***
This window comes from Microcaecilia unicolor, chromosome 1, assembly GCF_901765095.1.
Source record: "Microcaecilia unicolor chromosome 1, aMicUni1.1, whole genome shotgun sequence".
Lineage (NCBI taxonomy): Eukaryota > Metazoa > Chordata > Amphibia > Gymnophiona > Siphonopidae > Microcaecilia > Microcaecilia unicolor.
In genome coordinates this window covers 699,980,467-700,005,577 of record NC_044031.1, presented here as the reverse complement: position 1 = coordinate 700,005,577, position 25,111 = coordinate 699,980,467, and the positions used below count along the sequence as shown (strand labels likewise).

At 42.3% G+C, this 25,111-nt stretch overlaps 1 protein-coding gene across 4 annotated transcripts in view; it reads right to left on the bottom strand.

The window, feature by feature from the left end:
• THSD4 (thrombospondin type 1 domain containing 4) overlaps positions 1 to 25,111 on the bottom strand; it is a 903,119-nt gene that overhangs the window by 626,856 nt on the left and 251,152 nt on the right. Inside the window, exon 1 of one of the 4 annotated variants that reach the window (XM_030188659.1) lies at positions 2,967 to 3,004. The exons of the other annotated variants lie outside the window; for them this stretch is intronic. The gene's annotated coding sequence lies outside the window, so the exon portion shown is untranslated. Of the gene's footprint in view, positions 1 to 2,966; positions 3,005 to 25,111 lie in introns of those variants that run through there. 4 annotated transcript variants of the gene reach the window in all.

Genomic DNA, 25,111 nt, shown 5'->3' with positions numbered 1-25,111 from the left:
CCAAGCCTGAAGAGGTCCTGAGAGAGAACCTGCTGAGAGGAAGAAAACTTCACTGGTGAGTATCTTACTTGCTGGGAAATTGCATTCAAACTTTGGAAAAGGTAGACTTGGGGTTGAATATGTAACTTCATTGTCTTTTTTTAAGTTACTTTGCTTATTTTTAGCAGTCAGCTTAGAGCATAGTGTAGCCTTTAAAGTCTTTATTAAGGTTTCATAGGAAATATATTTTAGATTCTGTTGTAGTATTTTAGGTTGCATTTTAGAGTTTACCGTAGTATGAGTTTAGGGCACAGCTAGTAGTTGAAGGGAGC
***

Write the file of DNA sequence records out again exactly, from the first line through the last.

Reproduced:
This window comes from Microcaecilia unicolor, chromosome 1, assembly GCF_901765095.1.
Source record: "Microcaecilia unicolor chromosome 1, aMicUni1.1, whole genome shotgun sequence".
Lineage (NCBI taxonomy): Eukaryota > Metazoa > Chordata > Amphibia > Gymnophiona > Siphonopidae > Microcaecilia > Microcaecilia unicolor.
In genome coordinates this window covers 699,980,467-700,005,577 of record NC_044031.1, presented here as the reverse complement: position 1 = coordinate 700,005,577, position 25,111 = coordinate 699,980,467, and the positions used below count along the sequence as shown (strand labels likewise).

At 42.3% G+C, this 25,111-nt stretch overlaps 1 protein-coding gene across 4 annotated transcripts in view; it reads right to left on the bottom strand.

The window, feature by feature from the left end:
• THSD4 (thrombospondin type 1 domain containing 4) overlaps positions 1 to 25,111 on the bottom strand; it is a 903,119-nt gene that overhangs the window by 626,856 nt on the left and 251,152 nt on the right. Inside the window, exon 1 of one of the 4 annotated variants that reach the window (XM_030188659.1) lies at positions 2,967 to 3,004. The exons of the other annotated variants lie outside the window; for them this stretch is intronic. The gene's annotated coding sequence lies outside the window, so the exon portion shown is untranslated. Of the gene's footprint in view, positions 1 to 2,966; positions 3,005 to 25,111 lie in introns of those variants that run through there. 4 annotated transcript variants of the gene reach the window in all.

Genomic DNA, 25,111 nt, shown 5'->3' with positions numbered 1-25,111 from the left:
CCAAGCCTGAAGAGGTCCTGAGAGAGAACCTGCTGAGAGGAAGAAAACTTCACTGGTGAGTATCTTACTTGCTGGGAAATTGCATTCAAACTTTGGAAAAGGTAGACTTGGGGTTGAATATGTAACTTCATTGTCTTTTTTTAAGTTACTTTGCTTATTTTTAGCAGTCAGCTTAGAGCATAGTGTAGCCTTTAAAGTCTTTATTAAGGTTTCATAGGAAATATATTTTAGATTCTGTTGTAGTATTTTAGGTTGCATTTTAGAGTTTACCGTAGTATGAGTTTAGGGCACAGCTAGTAGTTGAAGGGAGC